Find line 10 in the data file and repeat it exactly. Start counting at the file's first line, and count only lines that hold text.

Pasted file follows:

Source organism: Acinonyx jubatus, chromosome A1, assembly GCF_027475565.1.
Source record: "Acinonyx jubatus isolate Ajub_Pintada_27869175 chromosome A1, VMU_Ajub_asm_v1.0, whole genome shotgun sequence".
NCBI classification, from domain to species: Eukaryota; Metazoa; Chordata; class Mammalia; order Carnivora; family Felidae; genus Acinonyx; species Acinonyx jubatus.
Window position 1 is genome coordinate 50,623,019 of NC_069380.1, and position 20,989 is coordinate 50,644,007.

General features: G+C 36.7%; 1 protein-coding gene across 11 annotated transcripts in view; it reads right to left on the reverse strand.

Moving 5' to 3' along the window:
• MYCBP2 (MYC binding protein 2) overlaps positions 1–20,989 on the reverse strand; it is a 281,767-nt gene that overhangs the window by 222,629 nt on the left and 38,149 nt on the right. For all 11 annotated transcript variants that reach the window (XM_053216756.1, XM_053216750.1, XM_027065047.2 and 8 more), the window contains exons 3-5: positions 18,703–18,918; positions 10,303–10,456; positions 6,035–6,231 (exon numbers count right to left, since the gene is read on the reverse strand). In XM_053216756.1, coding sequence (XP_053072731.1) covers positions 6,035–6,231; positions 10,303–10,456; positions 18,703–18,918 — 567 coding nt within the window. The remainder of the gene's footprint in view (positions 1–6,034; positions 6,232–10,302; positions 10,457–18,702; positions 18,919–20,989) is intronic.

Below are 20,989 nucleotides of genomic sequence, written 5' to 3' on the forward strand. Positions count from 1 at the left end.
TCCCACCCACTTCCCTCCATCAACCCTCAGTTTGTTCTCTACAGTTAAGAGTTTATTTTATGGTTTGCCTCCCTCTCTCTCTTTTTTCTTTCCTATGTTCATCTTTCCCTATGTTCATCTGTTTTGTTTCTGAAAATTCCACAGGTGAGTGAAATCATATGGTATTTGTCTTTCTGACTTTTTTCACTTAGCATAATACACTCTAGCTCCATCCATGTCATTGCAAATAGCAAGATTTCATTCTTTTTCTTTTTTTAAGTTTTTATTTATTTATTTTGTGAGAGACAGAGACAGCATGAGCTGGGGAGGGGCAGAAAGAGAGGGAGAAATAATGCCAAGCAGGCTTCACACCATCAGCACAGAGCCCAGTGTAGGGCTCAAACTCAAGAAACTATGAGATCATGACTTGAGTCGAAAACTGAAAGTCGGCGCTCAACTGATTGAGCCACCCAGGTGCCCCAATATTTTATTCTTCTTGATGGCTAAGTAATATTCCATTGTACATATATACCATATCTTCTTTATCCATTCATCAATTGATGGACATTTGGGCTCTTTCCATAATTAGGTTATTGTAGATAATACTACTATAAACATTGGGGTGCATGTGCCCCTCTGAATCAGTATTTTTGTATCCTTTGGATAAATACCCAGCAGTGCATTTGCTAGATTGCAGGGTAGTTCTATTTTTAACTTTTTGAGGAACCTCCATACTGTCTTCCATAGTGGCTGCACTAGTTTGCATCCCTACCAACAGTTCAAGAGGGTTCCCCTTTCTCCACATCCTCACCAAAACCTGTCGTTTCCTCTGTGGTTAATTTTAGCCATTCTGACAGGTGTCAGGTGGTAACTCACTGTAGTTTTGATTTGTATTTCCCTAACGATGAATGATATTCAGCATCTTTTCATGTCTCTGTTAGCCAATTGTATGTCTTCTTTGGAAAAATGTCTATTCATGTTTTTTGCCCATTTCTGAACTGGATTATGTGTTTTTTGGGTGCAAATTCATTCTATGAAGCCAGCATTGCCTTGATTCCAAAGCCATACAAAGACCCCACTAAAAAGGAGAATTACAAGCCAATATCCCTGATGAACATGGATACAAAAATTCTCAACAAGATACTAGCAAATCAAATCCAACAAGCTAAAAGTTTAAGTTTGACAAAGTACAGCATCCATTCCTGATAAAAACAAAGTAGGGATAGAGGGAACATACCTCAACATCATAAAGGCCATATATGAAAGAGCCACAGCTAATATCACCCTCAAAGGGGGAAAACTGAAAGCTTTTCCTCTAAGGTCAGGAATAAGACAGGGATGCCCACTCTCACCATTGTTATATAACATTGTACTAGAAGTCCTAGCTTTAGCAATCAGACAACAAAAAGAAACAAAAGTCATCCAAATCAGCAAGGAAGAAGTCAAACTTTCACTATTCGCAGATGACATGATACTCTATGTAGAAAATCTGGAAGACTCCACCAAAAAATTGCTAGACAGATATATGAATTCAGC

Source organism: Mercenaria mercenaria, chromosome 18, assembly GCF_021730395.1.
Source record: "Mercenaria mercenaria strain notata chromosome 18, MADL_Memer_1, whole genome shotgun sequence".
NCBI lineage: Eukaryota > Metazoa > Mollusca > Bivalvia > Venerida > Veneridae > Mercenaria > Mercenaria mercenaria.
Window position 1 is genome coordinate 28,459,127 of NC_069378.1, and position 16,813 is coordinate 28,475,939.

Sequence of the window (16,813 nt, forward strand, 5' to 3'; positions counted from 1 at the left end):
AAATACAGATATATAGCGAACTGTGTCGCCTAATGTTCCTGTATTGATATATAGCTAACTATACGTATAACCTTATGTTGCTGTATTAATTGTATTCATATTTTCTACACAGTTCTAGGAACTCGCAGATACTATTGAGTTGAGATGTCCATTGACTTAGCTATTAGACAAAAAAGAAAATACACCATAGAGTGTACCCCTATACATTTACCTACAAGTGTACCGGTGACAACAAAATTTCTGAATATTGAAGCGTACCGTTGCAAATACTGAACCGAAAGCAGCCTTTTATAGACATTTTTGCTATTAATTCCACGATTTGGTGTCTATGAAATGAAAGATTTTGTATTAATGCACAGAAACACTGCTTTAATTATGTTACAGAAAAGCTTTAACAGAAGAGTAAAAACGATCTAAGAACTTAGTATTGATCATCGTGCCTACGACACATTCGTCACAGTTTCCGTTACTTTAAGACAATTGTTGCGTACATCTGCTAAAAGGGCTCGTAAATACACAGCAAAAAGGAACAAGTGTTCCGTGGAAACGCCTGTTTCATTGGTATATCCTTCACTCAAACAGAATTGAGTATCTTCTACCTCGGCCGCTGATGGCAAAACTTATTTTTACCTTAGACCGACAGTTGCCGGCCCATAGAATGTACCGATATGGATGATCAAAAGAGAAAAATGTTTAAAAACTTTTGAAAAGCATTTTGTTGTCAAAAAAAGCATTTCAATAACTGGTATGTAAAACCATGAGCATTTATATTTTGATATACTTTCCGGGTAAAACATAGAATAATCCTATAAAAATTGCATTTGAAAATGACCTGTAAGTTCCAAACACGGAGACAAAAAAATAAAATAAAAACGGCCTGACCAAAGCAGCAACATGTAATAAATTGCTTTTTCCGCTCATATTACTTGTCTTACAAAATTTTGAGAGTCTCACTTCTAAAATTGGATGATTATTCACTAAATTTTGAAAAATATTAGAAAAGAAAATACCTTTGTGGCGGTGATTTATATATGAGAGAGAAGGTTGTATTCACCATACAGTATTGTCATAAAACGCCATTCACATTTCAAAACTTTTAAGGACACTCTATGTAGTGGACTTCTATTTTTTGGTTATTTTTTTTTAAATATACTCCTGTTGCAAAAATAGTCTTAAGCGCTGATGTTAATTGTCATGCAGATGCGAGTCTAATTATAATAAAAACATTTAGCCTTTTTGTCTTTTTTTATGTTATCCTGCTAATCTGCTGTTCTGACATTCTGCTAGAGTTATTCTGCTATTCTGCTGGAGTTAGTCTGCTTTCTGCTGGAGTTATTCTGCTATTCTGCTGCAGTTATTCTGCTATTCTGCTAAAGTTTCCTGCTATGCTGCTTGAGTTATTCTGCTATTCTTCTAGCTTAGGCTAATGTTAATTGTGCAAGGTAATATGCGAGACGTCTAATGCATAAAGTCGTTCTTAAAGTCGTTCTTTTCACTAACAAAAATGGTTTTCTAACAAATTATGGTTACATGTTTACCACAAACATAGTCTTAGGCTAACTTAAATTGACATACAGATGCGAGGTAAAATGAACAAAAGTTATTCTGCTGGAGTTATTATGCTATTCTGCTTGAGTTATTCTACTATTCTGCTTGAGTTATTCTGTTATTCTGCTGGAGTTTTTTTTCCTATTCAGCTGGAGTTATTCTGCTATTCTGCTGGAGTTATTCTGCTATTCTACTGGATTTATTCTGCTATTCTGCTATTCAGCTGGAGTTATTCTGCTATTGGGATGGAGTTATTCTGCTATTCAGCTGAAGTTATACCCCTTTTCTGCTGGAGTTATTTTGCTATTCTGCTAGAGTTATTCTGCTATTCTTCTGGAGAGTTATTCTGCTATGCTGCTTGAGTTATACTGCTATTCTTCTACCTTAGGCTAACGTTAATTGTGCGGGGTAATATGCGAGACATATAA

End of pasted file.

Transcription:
Source organism: Mercenaria mercenaria, chromosome 18, assembly GCF_021730395.1.